On April 16, 2014, the Department of Energy's Loan Program Office ("DOE") announced a Draft Renewable Energy and Energy Efficiency Projects Solicitation ("Draft Solicitation"), which is a new $4 billion loan guarantee program under Section 1703 of Title XVII of the Energy Policy Act of 2005.  The program provides long-term financing for innovative broadly-defined clean energy projects that reduce greenhouse gas emissions and are located in the United States. 

The Draft Solicitation is intended to apply to any replicable, market-ready, and innovative renewable energy and energy efficiency projects in the US that reduce, avoid, or sequester greenhouse gases.

Projects that demonstrate their catalytic effect on the commercial deployment of future renewable energy or energy efficiency projects that replicate or extend the innovating features of such eligible project will be viewed favorably by DOE under this Draft Solicitation.

Program applicants will be required to demonstrate that the project technology is either new or significantly improved, specifically excluding technologies that are already used on a commercial scale, subject to the conditions set forth in the definitions of "New or Significantly Improved Technology" and "Commercial Technology" under 10 CFR Part 609. 

Technologies eligible for financing under the Draft Solicitation include a broad range of new or significantly improved technologies in any of the following areas of interest:

Advanced Grid Integration and Storage

Technologies that DOE seeks to encourage in this technology area include: renewable energy generation, distributed generation, smart grid systems, demand response, energy efficiency, micro-grid projects, storage projects, and other advanced system designs.

Drop-In Biofuels

Eligible technologies in this category include: nearly identical bio-based substitutes for crude oil, jet fuel, gasoline, diesel fuel, intermediate fuel feedstocks; delivery infrastructure; refueling station equipment; new biorefineries; modifications to existing ethanol facilities. The projects under this category would not be restricted by the current ethanol/ biodiesel blend levels.


Technologies eligible for financing in this area include: landfill methane-to-heat and power, municipal solid waste-to-electricity, crop waste-to-energy and –bioproducts, forestry waste-to-energy.

Enhancement of Existing Facilities

DOE seeks to encourage significant enhancements to existing facilities by funding projects that incorporate power production into currently non-powered dams, including variable speed pump-turbined into existing hydro facilities, and retrofitting existing wind turbines. Projects that significantly extend the lifetime of an energy generating asset will also qualify.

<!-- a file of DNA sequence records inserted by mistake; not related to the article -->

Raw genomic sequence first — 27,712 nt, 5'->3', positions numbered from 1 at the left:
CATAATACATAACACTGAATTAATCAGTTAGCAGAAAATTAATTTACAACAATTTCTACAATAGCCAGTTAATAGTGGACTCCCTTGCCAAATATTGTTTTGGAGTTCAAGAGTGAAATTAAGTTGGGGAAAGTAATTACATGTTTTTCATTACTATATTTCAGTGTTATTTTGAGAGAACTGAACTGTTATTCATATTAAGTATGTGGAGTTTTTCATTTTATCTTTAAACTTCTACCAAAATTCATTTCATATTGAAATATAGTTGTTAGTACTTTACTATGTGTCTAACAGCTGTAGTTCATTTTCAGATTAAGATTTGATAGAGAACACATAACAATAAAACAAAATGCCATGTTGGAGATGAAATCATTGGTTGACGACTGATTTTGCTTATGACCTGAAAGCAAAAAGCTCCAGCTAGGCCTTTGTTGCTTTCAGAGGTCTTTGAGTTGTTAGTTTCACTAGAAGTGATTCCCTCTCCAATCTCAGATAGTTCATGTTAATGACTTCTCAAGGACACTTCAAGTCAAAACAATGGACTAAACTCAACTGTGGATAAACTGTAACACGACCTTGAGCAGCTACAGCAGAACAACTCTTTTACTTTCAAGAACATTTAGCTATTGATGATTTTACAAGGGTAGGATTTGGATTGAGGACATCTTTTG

Efficiency Improvements

Any new or improved technologies that increase efficiency and substantially reduce greenhouse gases will qualify for funding under this technology area. Such projects may include projects that improve or reduce energy usage in residential, institutional, and commercial buildings, facilities, or processes; recover, store, or dispatch energy from curtailed or underutilized renewable energy sources; recover, store, or dispatch waste energy from thermal, mechanical, electrical, chemical, or hydro processes.

The program is not subject to any statutory or regulatory dollar limit for any single project; however, DOE views favorably the use of partial guarantees and co-lenders. DOE ultimately is seeking not only to have its guarantees repaid, but to see the projects under this program be built and operate successfully. The Draft Solicitation is broad in scope and the DOE explicitly is interested in receiving applications from a wide variety of market participants and technologies.

To be eligible for the program, an applicant must demonstrate satisfaction of all eligibility criteria, subject to DOE review and assessment.  The application consists of two submissions, Part I and Part II. The Part I submission determines the initial eligibility of a project for funding, while the Part II submission includes completion of the full application process. Only applications that are accepted following DOE's Part I review may be invited to submit the Part II submission of the application.  The Part II review will include a determination of the project's viability based on financial, technical, and programmatic factors. Viable projects that are granted a conditional commitment will then undergo the complete underwriting process and negotiation of terms for the loan guarantee.  

On April 16, 2014, the DOE initiated a 30-day public comment period on the Draft Solicitation. The first deadline for filing Part I of the application has not been announced as of the date of this Client Alert. The total non-refundable fee for the application is targeted at between $150,000 and $400,000 payable in two installments: $50,000 upon submission of Part I of the application, and upon submission of Part II of the application, $350,000 for senior debt exceeding $150 million or $100,000 for senior debt at or less than that amount. Program costs, which include the application fee and other costs, must be borne by the applicant and cannot be covered under this program's loan guarantee. The Draft Solicitation may be accessed by clicking here: http://1.usa.gov/1mdQTGt

The content of this article is intended to provide a general guide to the subject matter. Specialist advice should be sought about your specific circumstances.